The Victorians’ hypocrisy was like a self-induced blackmail of their own intelligence, and that was how the proles were conditioned into deference: work your arse off, wave a flag, and go to Heaven.
This is the sort of history that matters. I realise, as I say that, that the trouble with history is it serves the purpose of the person who writes it. Analysis of evidence of past events, which is all that history is, is never objective. So of course, because I share the view of Britain’s not so glorious past that Robinson holds, I think this book is important. But I also think it’s important because it isn’t sanitised. It isn’t written for an academic audience. It doesn’t utilise the standard language of inoffensiveness that historians are trained to use. That’s not to say it’s dumbed down or populist. It isn’t. Robinson is an intelligent man, he knows what he has discovered, and he interprets it well. But he chooses to write conversationally, peppering his prose with expletives and colloquialisms. It’s like being down the pub with him. Sometimes it’s funny. Mostly it’s searing in its honesty. He is enraged by the cover-ups. He is infuriated by the manner in which people not of the ruling classes are treated. And he is not limited by self interest. He’s not just angry about the stratum of society he feels most kinship with. He’s angry about all of it.
For what it’s worth, I’ve been a professional writer for the best part of forty years. I’ve researched widely, from the Manhattan Project to the Khmer Rouge, but until confronted with Ripperology I had never laboured through such an expulsion of syncopated crap masquerading as history in all my life.
I didn’t know that I was all that interested in Jack the Ripper until I started reading this book. Because of what it involves, the reason behind Robinson researching the story isn’t revealed until a fifth of the way into the book. His reason is interesting but not vital to the passion he has for getting to the truth behind the mystery being infectious. His historian as raconteur style helped, but this is a pacey, gripping read regardless of Robinson’s voice roaring out in incredulity at you. There were times when what Robinson was describing was so farcical that I could imagine it being made into a very entertaining satirical film.
A couple of things struck me as I read. As a particular flavour of historian (archivist and custodian, interpreter for a specific audience, rather than academic analyst and theory promulgator), I’m aware that much of what I personally know and believe about history gets filtered out because I have to tell a story that meets the aim of my employer. It was refreshing to read history in such unfiltered language.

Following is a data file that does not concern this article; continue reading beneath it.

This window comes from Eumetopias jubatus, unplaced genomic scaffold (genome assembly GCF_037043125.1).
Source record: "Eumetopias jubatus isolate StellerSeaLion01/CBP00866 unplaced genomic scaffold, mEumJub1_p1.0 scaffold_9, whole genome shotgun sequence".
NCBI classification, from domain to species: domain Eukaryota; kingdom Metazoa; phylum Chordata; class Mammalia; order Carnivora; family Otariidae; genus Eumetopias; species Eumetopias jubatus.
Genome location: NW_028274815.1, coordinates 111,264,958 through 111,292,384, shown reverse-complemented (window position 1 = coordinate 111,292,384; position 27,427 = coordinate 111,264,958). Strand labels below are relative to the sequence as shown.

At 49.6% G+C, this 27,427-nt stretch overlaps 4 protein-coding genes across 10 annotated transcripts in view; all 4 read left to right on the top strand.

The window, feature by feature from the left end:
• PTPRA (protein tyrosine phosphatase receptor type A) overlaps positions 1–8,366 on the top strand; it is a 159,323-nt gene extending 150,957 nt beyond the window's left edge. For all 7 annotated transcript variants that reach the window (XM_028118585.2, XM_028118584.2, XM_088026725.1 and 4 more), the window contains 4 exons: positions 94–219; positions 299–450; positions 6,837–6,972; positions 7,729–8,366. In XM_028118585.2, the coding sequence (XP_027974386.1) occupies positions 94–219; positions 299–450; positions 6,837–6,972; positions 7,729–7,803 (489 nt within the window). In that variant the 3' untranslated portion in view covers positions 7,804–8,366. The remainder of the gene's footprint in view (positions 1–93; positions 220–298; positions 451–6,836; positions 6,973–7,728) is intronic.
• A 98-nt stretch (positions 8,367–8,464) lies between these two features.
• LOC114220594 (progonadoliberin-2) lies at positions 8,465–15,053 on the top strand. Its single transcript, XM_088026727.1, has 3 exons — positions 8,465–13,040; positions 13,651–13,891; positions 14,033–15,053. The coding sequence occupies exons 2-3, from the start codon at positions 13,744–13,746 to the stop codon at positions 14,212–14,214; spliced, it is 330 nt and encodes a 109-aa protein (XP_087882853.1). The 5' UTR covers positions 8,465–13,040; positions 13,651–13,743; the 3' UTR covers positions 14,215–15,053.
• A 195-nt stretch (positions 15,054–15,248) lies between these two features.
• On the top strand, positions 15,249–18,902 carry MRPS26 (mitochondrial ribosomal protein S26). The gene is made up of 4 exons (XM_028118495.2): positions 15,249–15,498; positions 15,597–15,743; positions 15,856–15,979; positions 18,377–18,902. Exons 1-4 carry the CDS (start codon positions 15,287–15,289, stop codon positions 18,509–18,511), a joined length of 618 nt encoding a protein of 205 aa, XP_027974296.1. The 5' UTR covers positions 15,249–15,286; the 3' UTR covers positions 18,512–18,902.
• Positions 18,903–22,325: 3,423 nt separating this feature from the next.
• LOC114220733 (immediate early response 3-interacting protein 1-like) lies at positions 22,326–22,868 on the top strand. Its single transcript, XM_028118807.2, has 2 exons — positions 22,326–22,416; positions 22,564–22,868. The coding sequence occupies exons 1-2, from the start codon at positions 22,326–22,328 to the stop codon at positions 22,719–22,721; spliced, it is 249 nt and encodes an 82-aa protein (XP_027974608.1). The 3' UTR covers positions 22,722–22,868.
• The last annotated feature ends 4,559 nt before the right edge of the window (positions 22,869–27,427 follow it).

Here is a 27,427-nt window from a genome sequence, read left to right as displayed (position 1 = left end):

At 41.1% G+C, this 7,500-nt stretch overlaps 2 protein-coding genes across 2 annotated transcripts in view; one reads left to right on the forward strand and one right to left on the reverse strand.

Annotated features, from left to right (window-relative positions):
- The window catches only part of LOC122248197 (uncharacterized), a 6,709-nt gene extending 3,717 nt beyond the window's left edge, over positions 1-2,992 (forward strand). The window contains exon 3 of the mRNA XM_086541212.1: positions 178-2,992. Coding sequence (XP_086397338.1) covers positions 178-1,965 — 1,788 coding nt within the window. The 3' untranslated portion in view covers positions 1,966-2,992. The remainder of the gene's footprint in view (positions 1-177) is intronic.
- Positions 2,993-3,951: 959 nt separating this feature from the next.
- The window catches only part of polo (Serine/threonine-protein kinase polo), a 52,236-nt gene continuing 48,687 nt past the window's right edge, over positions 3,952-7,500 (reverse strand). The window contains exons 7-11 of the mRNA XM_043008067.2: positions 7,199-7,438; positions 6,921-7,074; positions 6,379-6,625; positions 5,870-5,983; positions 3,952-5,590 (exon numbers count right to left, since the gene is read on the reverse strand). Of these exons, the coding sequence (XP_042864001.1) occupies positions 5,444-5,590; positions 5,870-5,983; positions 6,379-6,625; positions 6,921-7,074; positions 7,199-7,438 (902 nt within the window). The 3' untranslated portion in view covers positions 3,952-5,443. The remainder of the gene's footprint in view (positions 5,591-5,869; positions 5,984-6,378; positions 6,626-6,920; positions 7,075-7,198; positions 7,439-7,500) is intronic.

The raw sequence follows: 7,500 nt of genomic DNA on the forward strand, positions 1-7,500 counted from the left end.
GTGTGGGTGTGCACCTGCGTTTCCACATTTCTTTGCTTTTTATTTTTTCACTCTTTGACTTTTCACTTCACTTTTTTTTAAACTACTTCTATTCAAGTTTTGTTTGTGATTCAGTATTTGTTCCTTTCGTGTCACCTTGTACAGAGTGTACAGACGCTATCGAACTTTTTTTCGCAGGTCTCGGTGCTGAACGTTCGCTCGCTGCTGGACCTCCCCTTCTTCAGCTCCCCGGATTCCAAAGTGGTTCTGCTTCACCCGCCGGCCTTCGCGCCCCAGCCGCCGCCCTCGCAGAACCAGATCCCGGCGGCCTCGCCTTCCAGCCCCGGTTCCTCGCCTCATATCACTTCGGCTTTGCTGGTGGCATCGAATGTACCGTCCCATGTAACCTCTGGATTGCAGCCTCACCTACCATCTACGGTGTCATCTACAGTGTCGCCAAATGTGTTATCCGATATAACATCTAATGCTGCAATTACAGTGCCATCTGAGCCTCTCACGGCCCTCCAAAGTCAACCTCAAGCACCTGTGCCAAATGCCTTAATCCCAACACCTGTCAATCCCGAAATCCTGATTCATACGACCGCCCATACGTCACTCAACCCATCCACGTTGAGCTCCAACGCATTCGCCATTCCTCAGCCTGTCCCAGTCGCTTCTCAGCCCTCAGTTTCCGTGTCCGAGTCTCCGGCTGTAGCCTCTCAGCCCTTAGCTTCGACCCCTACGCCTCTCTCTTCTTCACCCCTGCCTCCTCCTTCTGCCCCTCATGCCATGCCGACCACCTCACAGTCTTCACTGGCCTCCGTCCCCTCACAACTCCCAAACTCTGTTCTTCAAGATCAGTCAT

The other thing was Robinson’s incredulity at the gullibility of Ripperologists. Of course, it’s easier to grasp that people believe whatever the hell it suits them to believe when you’ve witnessed a racist campaign to bring the UK out of the EU succeed, and a neo-nazi campaign to become President of the USA succeed. Robinson wrote this book before either of those events happened. My bet is that, if writing the book now, he would have been less surprised by their acceptance of the lies told by the police at the time the Ripper was playing his vicious game. He would have acknowledged that people are almost rabid in their willingness to believe the establishment lies that suit them.
Tying into the whole Brexit, Trump, post-fact, fake news sites, disinformation thing is Robinson’s frequent reporting of Ripperologists’ penchant for recasting contemporary evidence in order to suit their own purposes. They have a narrative that they want to get out there, and it’s one that isn’t comfortable with facts or evidence, as with much of the EU Referendum Leave campaign and Trump’s campaign to become President. Minor inconsistencies in contemporary narratives are elevated to glaring errors. Rather than attacking evidence, the people who read the evidence and interpret it differently are attacked for being partisan. Opinion in favour of their screwy argument is recast as source.
Lots of other little things struck me the further into the book I got, right up to the point where Robinson reveals his candidate for Jack the Ripper. I’m only going to mention one more, and that’s the parallels between how the Metropolitan Police Commissioner Charles Warren tried to victim blame the women killed by the Ripper and how high profile rape cases involving celebrities who don’t understand what consent is currently tend to descend into victim blaming.
Caught in the headlights, Warren sought an exit by blaming everyone but himself … he wrote, ‘…the carrying out of your proposals cannot possibly do more than guard or take precautions against repetition of such atrocities so long as the victims actually, but unwittingly, connive at their own destruction.’
In other words, Catherine Eddowes was complicit in the loss of her ear, kidney and womb. She shouldn’t have been walking around flaunting such stuff at a murderer.
Warren is portrayed by Robinson as marginalising the Ripper and focusing on the victims as the problem: